Define juxtamedullary apparatus and describe its three cell types; state the function of the granular cells.

a region where each thick ascending limb contacts its glomerulus (extraglomerular mesangial cells, macula densa, and granular cells); When the afferent arteriole senses decreased stretch in its wall (baroreceptor), neighboring granular cells increase the release of renin into the circulation


Define the basic renal process: glomerular filtration, tubular reabsorption, and secretion.

volume of fluid filtered into Bowman's capsule per unit time (the amount of X that appears in the urine per unit time is the same as the amount of X that the glomerulus filters per unit time); amount of solute filtered - amount of solute reabsorbed + amount of solute secreted = amount of solute excreted


Define renal blood flow, renal plasma flow, glomerular filtration rate, and filtration fraction and give normal values.

renal blood flow is 20% of the cardiac output (1 L/min); renal plasma flow = (1-hematocrit) x renal blood flow (600 mL/min); glomerular filtration rate- 125 mL/min or 180 L/day; filtration fraction = GFR/RPF (0.2)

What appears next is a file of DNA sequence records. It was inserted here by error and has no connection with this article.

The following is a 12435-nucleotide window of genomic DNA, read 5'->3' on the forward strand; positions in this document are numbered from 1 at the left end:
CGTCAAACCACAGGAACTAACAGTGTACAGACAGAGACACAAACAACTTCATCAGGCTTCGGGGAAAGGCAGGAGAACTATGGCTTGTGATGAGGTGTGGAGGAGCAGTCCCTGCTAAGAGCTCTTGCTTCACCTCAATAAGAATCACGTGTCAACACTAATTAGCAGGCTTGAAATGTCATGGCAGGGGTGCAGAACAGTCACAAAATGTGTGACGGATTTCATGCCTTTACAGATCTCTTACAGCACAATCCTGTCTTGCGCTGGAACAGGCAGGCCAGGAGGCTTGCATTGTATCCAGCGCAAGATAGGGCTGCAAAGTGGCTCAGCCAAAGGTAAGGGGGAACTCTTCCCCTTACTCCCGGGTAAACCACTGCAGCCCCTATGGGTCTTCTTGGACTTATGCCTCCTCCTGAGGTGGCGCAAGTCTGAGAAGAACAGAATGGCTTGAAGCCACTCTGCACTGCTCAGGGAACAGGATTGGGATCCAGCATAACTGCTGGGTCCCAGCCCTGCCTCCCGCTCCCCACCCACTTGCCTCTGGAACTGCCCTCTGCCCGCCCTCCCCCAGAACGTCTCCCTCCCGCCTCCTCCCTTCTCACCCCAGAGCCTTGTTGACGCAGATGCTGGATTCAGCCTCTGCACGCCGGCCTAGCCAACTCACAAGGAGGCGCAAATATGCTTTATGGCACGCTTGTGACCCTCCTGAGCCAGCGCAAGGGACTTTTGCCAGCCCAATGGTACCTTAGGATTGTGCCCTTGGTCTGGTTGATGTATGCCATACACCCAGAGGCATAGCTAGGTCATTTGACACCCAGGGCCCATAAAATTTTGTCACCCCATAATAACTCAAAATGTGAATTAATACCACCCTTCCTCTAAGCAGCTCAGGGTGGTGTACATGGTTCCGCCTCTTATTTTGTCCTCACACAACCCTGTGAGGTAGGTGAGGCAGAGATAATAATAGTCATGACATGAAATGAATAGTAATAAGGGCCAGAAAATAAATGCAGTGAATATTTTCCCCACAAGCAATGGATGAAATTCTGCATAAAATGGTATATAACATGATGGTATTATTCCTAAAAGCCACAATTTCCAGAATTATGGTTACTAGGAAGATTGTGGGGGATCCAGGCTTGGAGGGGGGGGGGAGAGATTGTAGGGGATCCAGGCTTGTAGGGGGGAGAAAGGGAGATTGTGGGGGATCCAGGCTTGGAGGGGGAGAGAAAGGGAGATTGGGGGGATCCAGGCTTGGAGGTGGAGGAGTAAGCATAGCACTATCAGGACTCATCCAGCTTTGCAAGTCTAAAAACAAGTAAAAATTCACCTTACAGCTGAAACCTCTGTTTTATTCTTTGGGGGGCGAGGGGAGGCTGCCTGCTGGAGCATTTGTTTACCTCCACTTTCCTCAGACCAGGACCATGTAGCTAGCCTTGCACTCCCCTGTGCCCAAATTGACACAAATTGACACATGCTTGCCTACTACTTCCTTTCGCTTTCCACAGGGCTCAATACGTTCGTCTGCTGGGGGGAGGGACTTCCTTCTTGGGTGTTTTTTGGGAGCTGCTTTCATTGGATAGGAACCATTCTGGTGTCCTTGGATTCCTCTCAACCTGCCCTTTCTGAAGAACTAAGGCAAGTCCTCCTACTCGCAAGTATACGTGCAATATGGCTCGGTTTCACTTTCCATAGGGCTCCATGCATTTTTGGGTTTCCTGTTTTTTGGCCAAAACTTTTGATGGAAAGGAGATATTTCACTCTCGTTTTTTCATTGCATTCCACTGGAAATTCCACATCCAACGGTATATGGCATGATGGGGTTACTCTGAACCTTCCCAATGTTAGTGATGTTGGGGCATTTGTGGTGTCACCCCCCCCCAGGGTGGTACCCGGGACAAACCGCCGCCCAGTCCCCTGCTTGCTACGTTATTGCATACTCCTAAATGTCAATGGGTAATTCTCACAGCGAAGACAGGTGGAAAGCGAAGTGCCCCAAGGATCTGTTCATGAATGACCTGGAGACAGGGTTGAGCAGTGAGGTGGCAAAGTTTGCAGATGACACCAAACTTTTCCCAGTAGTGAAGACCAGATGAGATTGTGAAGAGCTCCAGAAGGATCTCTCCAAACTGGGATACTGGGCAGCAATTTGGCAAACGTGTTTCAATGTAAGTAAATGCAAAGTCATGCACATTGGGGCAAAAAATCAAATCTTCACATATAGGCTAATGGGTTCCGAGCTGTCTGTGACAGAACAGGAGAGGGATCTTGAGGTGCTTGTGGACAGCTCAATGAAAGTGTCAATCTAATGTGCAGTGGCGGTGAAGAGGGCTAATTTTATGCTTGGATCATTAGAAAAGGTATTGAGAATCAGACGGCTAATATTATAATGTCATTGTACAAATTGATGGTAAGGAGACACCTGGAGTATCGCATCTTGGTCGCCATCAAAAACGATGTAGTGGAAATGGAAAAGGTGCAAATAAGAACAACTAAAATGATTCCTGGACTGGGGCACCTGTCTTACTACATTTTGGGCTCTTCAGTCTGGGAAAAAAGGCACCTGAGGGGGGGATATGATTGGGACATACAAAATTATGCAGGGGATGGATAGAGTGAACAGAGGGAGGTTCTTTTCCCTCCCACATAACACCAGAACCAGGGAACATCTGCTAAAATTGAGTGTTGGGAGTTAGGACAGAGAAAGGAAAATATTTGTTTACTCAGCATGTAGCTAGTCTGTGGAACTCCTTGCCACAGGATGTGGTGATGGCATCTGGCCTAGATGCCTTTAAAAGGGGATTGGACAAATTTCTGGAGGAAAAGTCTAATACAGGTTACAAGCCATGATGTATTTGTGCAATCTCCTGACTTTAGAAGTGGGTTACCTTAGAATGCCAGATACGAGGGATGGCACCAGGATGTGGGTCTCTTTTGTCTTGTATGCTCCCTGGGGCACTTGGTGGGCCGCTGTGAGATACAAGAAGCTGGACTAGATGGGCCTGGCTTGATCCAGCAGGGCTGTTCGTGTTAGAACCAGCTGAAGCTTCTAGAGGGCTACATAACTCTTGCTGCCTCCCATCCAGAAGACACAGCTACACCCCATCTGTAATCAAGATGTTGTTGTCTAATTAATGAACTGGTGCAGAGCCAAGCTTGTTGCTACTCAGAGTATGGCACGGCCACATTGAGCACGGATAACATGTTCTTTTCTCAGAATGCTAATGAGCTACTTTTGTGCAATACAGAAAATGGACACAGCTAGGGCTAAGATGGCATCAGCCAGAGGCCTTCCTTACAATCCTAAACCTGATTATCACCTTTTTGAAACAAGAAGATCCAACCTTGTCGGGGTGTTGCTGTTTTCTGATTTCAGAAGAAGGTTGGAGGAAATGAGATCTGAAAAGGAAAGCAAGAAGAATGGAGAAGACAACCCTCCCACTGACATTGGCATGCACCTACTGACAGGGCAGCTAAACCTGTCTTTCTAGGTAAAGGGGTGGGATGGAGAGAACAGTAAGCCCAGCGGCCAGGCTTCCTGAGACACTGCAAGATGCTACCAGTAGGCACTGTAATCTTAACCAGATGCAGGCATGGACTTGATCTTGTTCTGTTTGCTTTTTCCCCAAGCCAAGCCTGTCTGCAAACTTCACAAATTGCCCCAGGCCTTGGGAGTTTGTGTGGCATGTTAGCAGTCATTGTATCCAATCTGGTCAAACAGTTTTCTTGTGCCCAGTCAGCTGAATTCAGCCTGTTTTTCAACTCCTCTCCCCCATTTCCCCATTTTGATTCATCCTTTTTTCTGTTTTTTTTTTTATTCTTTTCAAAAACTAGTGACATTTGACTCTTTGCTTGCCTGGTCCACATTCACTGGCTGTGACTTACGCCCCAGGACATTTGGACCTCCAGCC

State the formula relating flow, pressure, and resistance in an organ.

Flow = delta P/R


Describe the effects of changes in afferent and efferent arteriolar resistance on renal blood flow.

constriction of afferent arteriole and relaxation of efferent arteriole decreases glomerular capillary pressure; Constriction of only afferent arteriole decreases capillary pressure, renal plasma flow, and GFR; Constriction of only efferent arteriole increases capillary pressure and decreases renal plasma flow following administration of angiotensin II decreases renal plasma flow (Initially GFR increases because rising capillary pressure dominates; Later, GFR decreases because falling renal plasma flow dominates)


Describe the relative resistance of the afferent arterioles and efferent arterioles.

selective constriction or relaxation of the afferent and efferent arterioles allows for highly sensitive control of the hydrostatic pressure in the intervening glomerular capillary and thus of glomerular filtration.